Continuing the praise, the dub is probably one of, if not the, finest I’ve heard in an anime to-date, movie or show alike. Hemmed by the now-defunct Geneon Entertainment, produced by the now-defunct Bandai Entertainment and directed by legendary voice actress/director Mary Elizabeth McGlynn, this is yet another dub that sits firmly in the “arguably as good/better than the Japanese original” camp Cowboy Bebop started with its English syndication in 2001. It comes as no shock, therefore, that McGlynn, who also directed the aforementioned Cowboy Bebop dub, brings her A-game too, taking what’s seemingly an impossible to translate work of fiction and making it feel right at home in English. Everyone involved, be it minor or major, gives it their all, with not a single flat line at any moment in the show’s 30 episodes. Special mention goes to Crispin Freeman, Johnny Young Bosch, Joshua Seth and Mona Marshall as Tsume, Kiba, Hige and Toboe respectively. They fit their roles well and bounce off one-another beautifully, and the show really benefits from their performances.

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And lastly, this is a show littered with various allegorical subtexts. It adapts and borrows heavily from Native American tales about wolves, Japanese fables about wolves, Eastern folklore, Western folklore, Biblical narratives of the Old and New Testament, Shakespearean prose and even works like 1984 and Paradise Lost, to name a few, in order to convey themes about love, loss, corruption, youth, innocence and the rebirth of the world. This makes Wolf’s Rain feel right at home with any intellectual willing to give anime a try, and I’d venture that most of the show’s Western audience comes from that exact group. It also allows for multiple re-watches, as everything about it, right down to its gut-wrenchingly emotional finale, screams “ANALYZE ME!” in a thought-provoking and conversation starting manner. (If only there were more people to discuss these themes with...)

The problem comes into play with Wolf’s Rain’s execution, as it’s both brilliant and tedious. On one hand, the thematic execution is subtle, never outright explained and only given in bits and pieces over time. Everything from character motivations, to plot revelations, to even the triggers of action scenes are written and executed this way, forcing you to have to put on your thinking caps to truly “get” them. On the other hand, this lack of immediate information can be tedious to the average viewer, making it a show that leads to more questions than answers. Not to mention, the few moments of conversation can feel forced and expository when taken on its own accord.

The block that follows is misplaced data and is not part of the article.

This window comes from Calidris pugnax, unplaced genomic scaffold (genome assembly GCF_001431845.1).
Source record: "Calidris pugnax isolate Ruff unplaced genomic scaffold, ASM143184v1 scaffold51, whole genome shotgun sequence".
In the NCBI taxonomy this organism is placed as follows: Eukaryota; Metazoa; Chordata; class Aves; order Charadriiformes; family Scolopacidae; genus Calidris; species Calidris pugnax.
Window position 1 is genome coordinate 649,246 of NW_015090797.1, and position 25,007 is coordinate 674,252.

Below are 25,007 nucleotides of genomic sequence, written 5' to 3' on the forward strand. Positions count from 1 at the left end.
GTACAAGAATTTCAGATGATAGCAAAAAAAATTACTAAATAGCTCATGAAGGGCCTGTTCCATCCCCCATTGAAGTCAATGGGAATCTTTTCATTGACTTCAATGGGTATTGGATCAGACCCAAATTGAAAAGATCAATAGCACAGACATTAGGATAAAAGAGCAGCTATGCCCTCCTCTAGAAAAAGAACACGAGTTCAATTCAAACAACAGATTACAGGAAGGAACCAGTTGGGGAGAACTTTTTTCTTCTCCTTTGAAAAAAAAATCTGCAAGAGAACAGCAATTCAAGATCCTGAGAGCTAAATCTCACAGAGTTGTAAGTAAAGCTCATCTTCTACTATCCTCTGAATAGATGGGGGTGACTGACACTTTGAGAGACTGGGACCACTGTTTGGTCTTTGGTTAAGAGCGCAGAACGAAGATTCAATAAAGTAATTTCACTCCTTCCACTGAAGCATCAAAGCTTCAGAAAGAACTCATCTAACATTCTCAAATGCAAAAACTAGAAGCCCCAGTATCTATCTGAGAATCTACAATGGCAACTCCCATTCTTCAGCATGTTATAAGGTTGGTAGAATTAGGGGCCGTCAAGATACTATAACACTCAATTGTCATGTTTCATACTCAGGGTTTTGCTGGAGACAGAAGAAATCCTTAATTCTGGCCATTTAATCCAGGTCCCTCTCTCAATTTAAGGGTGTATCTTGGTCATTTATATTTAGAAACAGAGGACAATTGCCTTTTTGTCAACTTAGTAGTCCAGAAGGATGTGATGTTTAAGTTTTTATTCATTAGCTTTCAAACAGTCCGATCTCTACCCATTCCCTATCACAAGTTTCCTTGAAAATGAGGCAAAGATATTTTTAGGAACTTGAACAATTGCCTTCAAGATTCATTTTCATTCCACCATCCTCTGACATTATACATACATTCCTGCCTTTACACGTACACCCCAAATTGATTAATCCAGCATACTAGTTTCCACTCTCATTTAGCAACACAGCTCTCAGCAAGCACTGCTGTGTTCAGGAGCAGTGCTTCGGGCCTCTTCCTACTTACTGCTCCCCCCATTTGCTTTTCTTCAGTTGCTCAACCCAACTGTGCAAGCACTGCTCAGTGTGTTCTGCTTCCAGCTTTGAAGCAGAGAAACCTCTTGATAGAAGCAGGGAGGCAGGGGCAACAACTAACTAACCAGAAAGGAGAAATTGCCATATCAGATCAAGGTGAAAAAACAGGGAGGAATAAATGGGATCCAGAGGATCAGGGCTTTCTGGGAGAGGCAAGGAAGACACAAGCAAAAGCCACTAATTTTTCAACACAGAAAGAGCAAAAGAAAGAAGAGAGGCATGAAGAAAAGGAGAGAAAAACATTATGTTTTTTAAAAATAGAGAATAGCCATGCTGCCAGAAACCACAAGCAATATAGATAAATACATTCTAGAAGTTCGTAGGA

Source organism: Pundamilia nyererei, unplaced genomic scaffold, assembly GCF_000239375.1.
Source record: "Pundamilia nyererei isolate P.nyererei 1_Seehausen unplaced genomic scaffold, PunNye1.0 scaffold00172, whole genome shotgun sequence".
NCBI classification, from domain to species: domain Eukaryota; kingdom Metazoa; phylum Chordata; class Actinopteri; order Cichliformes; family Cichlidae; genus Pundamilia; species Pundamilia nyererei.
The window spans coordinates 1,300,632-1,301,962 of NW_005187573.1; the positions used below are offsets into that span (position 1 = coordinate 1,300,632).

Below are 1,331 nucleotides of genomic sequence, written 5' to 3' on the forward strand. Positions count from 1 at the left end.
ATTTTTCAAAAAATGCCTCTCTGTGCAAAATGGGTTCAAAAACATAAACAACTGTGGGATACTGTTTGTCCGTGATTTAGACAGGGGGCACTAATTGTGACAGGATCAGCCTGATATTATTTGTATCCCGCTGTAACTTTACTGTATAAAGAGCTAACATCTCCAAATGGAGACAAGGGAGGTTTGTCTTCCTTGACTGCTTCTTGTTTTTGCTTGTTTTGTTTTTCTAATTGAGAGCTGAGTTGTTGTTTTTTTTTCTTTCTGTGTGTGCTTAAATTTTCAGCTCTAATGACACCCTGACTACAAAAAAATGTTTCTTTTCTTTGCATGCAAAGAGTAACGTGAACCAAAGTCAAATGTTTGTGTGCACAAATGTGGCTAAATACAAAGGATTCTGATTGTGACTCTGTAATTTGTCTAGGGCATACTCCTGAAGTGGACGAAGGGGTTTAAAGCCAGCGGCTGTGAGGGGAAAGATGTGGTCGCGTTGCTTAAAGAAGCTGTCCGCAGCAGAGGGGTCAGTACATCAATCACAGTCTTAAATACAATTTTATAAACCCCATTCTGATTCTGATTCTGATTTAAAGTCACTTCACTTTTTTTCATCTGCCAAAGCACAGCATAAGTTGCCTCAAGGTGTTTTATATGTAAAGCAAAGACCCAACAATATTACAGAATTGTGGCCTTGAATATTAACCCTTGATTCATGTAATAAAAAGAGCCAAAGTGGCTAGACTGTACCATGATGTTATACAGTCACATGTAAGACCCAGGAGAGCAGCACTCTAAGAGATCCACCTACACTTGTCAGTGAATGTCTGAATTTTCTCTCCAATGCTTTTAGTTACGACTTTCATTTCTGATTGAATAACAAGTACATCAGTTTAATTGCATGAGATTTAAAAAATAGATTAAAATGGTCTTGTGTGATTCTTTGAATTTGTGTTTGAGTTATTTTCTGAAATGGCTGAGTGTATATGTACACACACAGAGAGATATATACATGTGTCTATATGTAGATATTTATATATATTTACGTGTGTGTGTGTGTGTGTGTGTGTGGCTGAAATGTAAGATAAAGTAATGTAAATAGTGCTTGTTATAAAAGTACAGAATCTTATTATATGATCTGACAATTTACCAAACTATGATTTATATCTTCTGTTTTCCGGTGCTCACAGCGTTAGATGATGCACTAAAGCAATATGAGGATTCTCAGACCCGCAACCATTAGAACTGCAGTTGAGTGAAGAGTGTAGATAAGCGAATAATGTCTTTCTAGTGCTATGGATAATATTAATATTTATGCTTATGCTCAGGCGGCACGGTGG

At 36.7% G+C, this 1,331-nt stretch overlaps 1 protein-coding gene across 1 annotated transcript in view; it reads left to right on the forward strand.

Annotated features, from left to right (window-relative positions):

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Perhaps the best way to describe this show is by comparing it to a Poker player. If shows like Cowboy Bebop are open faced and easy to read, then Wolf’s Rain is the exact opposite. It might pretend to be open faced and easy to read, but then it’ll whip out a royal flush, stun everyone and never reveal how it got that hand, leaving it to interpretation. On one hand, it’s a brilliant Poker player. On the other hand, no one wants to engage it.

And that’s why the show is so divisive. It’s clever, true, but also relentless, slow-paced, uncompromising, unfair to anyone who blinks for a second and even somewhat cruel. It’s for that reason anime fans have often labelled it “pretentious” and accused it of being shallow and “torture porn” when it comes to its own characters and the violence they endure. Factor in that it cares not if you understand it, and you’re left with a complex show filled with intricate material that many people won’t understand. And that’s often what happens.

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So why would I recommend it as a beginner’s anime? Well, the content is surprisingly un-Japanese. For a medium so engrossed in its own societal norms, both obviously and abstractly, the themes of Wolf’s Rain are entirely neutral to any one specific region. There’s material in here that a Westerner would be as equally confused by as someone from Japan, which is good because it means that you’re not missing anything if you don’t understand the show. As someone who doesn’t speak Japanese, let-alone understand Japanese norms, this is an instant plus.

And, assuming you can get into the show at all, there’s enough strong characterization that even the subtleties can take a backstage to the face value of the four wolves, their journey to Paradise and the struggles of the characters around them. When even your antagonists are sympathetic and relate-able, I don’t care if the content is obscure; it’s worth watching for that reason alone. It might be confusing, it might even be frustrating, but it’s absolutely worth watching. Wolf’s Rain’s mileage will definitely vary, with some liking it more than others, but it’s absolutely worth a recommendation. I only ask that you keep an open mind, as it’s not a show you’ll understand immediately. Also, avoid those 4 recap episodes in the middle, because they suck.

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Now then, if you’ll excuse me for a minute… *Draws knife and walks toward potato sack*